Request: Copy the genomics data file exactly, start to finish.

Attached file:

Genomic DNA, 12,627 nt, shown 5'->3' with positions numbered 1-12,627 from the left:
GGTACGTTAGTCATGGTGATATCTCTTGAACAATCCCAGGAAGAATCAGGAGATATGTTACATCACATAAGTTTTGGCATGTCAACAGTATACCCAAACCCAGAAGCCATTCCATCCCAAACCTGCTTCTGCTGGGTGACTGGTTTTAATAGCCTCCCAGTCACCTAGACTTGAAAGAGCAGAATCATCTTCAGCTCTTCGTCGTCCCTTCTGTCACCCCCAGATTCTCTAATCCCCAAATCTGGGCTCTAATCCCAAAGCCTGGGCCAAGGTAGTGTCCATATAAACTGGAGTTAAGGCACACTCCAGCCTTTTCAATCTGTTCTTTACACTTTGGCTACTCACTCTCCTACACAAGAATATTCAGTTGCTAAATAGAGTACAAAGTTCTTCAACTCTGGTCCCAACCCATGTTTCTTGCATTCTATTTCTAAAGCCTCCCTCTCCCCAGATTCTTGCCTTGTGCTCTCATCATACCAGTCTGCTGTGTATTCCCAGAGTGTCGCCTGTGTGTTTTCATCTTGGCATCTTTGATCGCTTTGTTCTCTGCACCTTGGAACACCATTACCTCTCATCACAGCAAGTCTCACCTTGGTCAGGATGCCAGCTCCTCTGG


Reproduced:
Genomic DNA, 12,627 nt, shown 5'->3' with positions numbered 1-12,627 from the left:
GGTACGTTAGTCATGGTGATATCTCTTGAACAATCCCAGGAAGAATCAGGAGATATGTTACATCACATAAGTTTTGGCATGTCAACAGTATACCCAAACCCAGAAGCCATTCCATCCCAAACCTGCTTCTGCTGGGTGACTGGTTTTAATAGCCTCCCAGTCACCTAGACTTGAAAGAGCAGAATCATCTTCAGCTCTTCGTCGTCCCTTCTGTCACCCCCAGATTCTCTAATCCCCAAATCTGGGCTCTAATCCCAAAGCCTGGGCCAAGGTAGTGTCCATATAAACTGGAGTTAAGGCACACTCCAGCCTTTTCAATCTGTTCTTTACACTTTGGCTACTCACTCTCCTACACAAGAATATTCAGTTGCTAAATAGAGTACAAAGTTCTTCAACTCTGGTCCCAACCCATGTTTCTTGCATTCTATTTCTAAAGCCTCCCTCTCCCCAGATTCTTGCCTTGTGCTCTCATCATACCAGTCTGCTGTGTATTCCCAGAGTGTCGCCTGTGTGTTTTCATCTTGGCATCTTTGATCGCTTTGTTCTCTGCACCTTGGAACACCATTACCTCTCATCACAGCAAGTCTCACCTTGGTCAGGATGCCAGCTCCTCTGG